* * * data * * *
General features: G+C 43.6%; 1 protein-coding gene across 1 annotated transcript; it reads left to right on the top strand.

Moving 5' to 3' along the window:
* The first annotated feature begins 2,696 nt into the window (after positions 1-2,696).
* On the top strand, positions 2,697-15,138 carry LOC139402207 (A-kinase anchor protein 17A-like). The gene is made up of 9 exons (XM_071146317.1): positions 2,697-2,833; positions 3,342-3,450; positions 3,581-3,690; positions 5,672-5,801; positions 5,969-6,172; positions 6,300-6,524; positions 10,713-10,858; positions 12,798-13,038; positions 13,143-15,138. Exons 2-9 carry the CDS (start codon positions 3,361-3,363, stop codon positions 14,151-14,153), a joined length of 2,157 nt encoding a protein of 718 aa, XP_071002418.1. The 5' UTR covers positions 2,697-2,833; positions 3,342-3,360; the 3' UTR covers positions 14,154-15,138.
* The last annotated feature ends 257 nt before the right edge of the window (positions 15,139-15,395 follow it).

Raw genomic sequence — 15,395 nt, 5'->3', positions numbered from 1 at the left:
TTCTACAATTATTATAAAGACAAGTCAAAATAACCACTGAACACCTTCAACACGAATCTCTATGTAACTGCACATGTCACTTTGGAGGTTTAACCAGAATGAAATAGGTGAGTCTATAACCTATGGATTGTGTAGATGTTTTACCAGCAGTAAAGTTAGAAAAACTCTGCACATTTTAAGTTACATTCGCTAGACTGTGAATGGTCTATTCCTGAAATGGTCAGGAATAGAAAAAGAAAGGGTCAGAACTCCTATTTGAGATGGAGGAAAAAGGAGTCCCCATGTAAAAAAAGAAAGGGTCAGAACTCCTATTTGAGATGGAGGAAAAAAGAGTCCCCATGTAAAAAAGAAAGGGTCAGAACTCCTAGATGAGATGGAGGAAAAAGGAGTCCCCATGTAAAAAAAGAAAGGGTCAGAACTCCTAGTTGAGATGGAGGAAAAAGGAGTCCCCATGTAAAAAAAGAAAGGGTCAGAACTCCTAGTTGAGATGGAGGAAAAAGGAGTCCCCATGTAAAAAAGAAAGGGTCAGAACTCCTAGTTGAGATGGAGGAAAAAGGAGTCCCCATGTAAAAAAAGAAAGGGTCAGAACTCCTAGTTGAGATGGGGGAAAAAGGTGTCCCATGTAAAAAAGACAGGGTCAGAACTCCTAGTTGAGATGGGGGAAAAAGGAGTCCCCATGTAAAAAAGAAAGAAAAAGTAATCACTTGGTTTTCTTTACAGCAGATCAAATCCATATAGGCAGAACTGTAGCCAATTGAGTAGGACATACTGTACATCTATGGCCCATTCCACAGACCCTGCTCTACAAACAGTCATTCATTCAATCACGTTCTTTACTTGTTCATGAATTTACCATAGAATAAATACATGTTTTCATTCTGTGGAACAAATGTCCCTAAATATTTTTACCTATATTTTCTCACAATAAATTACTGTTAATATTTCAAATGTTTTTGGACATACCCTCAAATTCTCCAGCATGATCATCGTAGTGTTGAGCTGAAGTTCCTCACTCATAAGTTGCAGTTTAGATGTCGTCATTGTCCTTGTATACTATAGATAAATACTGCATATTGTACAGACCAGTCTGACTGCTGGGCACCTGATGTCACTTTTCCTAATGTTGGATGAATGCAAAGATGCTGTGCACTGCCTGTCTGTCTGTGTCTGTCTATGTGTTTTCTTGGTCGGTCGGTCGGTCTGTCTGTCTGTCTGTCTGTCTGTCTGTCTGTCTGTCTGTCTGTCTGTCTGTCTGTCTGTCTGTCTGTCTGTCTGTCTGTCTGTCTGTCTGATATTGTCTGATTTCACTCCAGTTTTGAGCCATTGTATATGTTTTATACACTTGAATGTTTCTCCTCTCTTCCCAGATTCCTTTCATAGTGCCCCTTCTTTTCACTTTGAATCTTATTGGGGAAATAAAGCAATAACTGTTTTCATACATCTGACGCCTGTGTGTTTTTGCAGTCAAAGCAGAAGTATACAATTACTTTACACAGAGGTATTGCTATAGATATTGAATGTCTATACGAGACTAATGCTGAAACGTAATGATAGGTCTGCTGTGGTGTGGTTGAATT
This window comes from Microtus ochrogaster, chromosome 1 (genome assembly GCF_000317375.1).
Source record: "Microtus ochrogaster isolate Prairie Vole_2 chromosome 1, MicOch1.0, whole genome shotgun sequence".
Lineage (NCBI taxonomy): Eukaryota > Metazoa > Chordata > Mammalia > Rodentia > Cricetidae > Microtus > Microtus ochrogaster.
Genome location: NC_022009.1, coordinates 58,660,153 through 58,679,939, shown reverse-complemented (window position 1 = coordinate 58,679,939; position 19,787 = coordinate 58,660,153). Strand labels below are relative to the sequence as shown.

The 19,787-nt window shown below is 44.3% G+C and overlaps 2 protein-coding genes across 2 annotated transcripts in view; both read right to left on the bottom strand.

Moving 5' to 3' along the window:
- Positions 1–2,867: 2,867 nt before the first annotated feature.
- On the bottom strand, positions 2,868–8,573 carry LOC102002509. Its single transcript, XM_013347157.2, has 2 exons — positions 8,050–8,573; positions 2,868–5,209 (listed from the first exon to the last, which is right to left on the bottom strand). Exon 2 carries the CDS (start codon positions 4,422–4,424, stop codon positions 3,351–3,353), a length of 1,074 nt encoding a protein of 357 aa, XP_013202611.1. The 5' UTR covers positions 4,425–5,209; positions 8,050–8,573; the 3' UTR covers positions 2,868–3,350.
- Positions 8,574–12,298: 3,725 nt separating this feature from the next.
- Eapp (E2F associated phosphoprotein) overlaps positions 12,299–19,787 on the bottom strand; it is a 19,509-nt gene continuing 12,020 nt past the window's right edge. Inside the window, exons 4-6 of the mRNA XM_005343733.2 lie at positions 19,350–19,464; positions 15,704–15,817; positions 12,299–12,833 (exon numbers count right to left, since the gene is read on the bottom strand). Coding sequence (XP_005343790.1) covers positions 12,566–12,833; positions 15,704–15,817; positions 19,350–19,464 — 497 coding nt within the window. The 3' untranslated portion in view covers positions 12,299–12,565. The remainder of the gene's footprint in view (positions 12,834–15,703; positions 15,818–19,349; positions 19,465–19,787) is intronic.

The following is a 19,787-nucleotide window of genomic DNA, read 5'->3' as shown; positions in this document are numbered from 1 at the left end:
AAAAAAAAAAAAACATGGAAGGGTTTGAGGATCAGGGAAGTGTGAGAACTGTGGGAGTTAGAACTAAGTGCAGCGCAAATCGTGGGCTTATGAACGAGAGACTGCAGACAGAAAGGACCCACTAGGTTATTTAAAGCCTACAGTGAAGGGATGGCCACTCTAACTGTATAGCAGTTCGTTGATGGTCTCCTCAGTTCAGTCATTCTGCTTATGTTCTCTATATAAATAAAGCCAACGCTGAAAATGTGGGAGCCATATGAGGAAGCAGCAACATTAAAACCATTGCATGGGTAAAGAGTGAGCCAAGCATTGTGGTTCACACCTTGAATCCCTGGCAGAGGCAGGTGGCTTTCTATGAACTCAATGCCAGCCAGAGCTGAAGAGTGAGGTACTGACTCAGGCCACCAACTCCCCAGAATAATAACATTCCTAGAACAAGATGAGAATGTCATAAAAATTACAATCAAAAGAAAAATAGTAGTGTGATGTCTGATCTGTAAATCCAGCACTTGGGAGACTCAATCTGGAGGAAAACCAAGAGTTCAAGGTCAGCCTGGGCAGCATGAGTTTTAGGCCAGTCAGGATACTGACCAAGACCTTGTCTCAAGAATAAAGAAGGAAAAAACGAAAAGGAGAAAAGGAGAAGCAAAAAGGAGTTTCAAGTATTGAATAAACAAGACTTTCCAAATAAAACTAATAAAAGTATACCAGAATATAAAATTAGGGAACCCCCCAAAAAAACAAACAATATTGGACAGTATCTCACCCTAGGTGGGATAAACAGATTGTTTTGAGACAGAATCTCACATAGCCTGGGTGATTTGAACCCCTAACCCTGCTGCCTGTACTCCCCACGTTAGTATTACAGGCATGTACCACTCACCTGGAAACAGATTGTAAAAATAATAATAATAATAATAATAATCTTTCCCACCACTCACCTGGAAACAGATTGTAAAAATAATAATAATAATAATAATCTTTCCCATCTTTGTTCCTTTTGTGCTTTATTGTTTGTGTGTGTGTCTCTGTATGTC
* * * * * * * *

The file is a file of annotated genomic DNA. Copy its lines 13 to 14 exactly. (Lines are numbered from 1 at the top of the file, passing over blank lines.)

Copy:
Moving 5' to 3' along the window:
- Positions 1–2,867: 2,867 nt before the first annotated feature.